pasture are coming in contact with more eggs than normal.

The solution is to give an additional wormer now, followed by the normal wormer in April/May.

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Disease | General


posted by Horse Owner Today    |   March 1, 2012 11:11




That time of year everyone, lice.

Lice can be present in cold weather but are not as active as when it begins to warm.

Prime lice target areas are the mane and tailhead.  Look at the base of the hairshaft for nits.  Sucking lice will be attached to the skin.  Chewing or biting lice will be frolicing about.

Treatment is to use one of the ivermectin product for the biting lice.  Crawling lice require a powered product or a spray on product.

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Disease | General | reaction

Cribbing or is it windsucking?

posted by Horse Owner Today    |   February 17, 2012 10:44

Question: A clients horse windsucks really bad, it will stop several times while it is feeding and eating hay to windsuck on anything it can get hold of. I've heard that past cases have been found to have ulcers and have been treated accordingly and although it doesn't always cure the "habit" it has had some success. Would trying it on cemetadine for a month be worthwhile? It wears a miracle collar but this has done nothing to deter it in the slightest. To say it windsucks constantly throughout the day its body condition is pretty good and so far it hasnt suffered any related health issues associated with the typical windsucker. Would appreciate your suggestions/advice. Thanks

Answer:  Thanks for your question Karen.  This vice really creates only occasional gas colic as opposed to ulcers. Cribbing (windsucking is something different)is a habit that releases endorphins in the brain so affected horses are really addicted. That is why it is considered a vice. If he is eating enough to maintain condition and the collar doesn't stop him then there isn't much to be done. You can run electric wire on all rails of his paddock, but if persistent he will crib on posts. The behaviour is a stress reliever so perhaps pasture is an option, if the cribbing is prevented he may show stress in other ways. » Dr. Lisa Wayman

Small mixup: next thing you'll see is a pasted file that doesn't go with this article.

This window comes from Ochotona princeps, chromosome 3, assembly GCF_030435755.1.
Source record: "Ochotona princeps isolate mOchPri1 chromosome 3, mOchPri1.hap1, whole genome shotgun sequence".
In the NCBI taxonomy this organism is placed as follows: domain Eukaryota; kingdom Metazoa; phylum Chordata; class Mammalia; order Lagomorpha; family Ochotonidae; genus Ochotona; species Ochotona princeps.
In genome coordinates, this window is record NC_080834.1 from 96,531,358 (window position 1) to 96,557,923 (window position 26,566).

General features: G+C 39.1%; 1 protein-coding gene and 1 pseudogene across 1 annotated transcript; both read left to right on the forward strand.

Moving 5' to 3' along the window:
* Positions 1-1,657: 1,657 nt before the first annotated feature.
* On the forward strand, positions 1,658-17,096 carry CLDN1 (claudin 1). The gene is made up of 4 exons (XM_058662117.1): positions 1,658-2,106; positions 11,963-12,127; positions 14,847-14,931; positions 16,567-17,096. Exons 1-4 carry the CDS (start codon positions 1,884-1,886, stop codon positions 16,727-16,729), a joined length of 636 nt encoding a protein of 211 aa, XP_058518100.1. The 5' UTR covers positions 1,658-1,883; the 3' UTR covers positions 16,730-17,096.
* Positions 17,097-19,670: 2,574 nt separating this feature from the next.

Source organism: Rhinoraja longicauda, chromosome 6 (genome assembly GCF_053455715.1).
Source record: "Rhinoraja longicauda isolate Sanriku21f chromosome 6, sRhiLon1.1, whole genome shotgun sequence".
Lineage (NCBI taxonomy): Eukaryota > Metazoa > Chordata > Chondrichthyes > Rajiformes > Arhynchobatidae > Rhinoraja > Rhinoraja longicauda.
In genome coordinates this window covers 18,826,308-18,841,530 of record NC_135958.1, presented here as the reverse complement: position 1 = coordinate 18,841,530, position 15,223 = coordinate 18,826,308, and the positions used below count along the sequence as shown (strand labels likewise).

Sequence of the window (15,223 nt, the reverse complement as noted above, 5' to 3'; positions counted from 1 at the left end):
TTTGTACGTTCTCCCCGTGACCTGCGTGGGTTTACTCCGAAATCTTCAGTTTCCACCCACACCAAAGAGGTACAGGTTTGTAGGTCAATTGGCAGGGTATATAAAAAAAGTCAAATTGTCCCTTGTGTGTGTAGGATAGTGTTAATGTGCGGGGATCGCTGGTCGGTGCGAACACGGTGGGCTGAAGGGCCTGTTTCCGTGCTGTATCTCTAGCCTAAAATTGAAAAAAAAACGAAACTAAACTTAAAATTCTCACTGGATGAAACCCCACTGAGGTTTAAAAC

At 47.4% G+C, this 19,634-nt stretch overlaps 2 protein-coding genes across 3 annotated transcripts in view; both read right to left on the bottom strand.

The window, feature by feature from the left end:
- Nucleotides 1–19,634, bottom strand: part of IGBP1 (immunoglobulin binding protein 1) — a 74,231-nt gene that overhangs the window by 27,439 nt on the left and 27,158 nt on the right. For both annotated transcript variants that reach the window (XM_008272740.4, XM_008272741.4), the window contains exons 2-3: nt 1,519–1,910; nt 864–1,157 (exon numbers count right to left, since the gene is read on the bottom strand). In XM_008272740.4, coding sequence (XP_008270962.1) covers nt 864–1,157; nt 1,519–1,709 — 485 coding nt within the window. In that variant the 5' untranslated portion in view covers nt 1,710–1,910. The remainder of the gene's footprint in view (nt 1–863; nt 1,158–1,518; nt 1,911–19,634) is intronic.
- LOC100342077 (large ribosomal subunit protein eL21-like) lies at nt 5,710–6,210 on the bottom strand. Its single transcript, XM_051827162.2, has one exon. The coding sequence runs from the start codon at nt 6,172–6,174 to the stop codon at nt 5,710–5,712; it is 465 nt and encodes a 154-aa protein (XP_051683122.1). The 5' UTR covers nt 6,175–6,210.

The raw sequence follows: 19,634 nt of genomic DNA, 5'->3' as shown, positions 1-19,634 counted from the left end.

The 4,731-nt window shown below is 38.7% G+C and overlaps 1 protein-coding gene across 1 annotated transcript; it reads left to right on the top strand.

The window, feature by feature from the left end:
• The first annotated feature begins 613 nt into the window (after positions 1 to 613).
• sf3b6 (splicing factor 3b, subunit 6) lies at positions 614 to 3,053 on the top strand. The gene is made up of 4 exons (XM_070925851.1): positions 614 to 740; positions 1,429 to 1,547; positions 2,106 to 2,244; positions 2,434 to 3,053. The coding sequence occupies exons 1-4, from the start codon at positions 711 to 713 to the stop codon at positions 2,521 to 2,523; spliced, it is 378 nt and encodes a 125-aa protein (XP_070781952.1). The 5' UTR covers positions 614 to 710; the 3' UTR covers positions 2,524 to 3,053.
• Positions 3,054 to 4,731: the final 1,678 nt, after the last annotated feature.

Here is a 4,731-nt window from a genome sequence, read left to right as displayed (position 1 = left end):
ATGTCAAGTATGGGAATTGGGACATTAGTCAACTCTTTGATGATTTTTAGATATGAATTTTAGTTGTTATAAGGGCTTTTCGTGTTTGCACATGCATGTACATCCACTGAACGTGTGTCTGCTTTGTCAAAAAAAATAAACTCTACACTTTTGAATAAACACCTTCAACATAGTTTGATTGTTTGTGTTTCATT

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Colic | Disease | Equine Interesting Cases | General

Updated Interesting Case #7 Deep Seated Bursitis in Foal

posted by Horse Owner Today    |   February 16, 2012 19:32

The following interesting case was a one month old foal who developed a baseball size painful swelling in his neck. 

The swelling never reduced after treatments with antibiotics and antiinflamatories so we surgically removed it and found a deep seated bursitis extending from his vertebral process. 

He is doing well now. 

March 1 2012 I am very pleased with this foal's progress after the surgery, no mobility loss, minimal scars.

See photos below

Photo credit Dr. Domoslai



Leg wound reopened by horse

posted by Horse Owner Today    |   February 15, 2012 10:34

Question: Having the same problem with this horse. Keeps opening the wound on the front of his leg. Thanks very much to Dory for the Bitter Apple, however, did not work. Any ideas? Was wondering about a powder of some kind that will get into his nostrils and deter him. He really is not chewing it so much as rubbing it open with his nose. He is out with the other horses now and his leg seems to be working very well. The tendon, as you said, has scarred down and he is pretty well sound on the leg. Roxanna

Answer:  Sometimes preparation H helps a lot with the itching of a wound. Is it on front of hock (hind leg) or front of carpus (front leg)? Wounds that were on front of these joints have high movement and minimal extra skin to close fully so the horse ends up with an epithelialized mature scar. These have little structural strength and frequently reopen or crack and ooze permanently. 
Dr. Wayman DVM

Answer:  Thanks for your question Roxanna.  I agree with Dr. Wayman, these wounds are difficult to heal properly because of the leg structure.   An option is to reopen the wound, take it down to the granulation bed, debride and freshen skin edges. Dr. Domoslai DVM

Gelding with Multiple Urethras

posted by Horse Owner Today    |   February 1, 2012 09:55

Q: My vet discovered my horse has 2 urethras while he was cleaning his sheath. My horse is almost 7, his urine comes out normal and in the year that I have had him, he has had no problems. Do I need to be concerened about this? I was able to watch him urinate and it looks like both urethras are used. -Linda

A:  No real problem just kinda cool! Funny what vets think is interesting ha ha. You will have to watch maybe a bit more for "beans" forming in both or one or both. -Dr Lisa Wayman

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Disease | General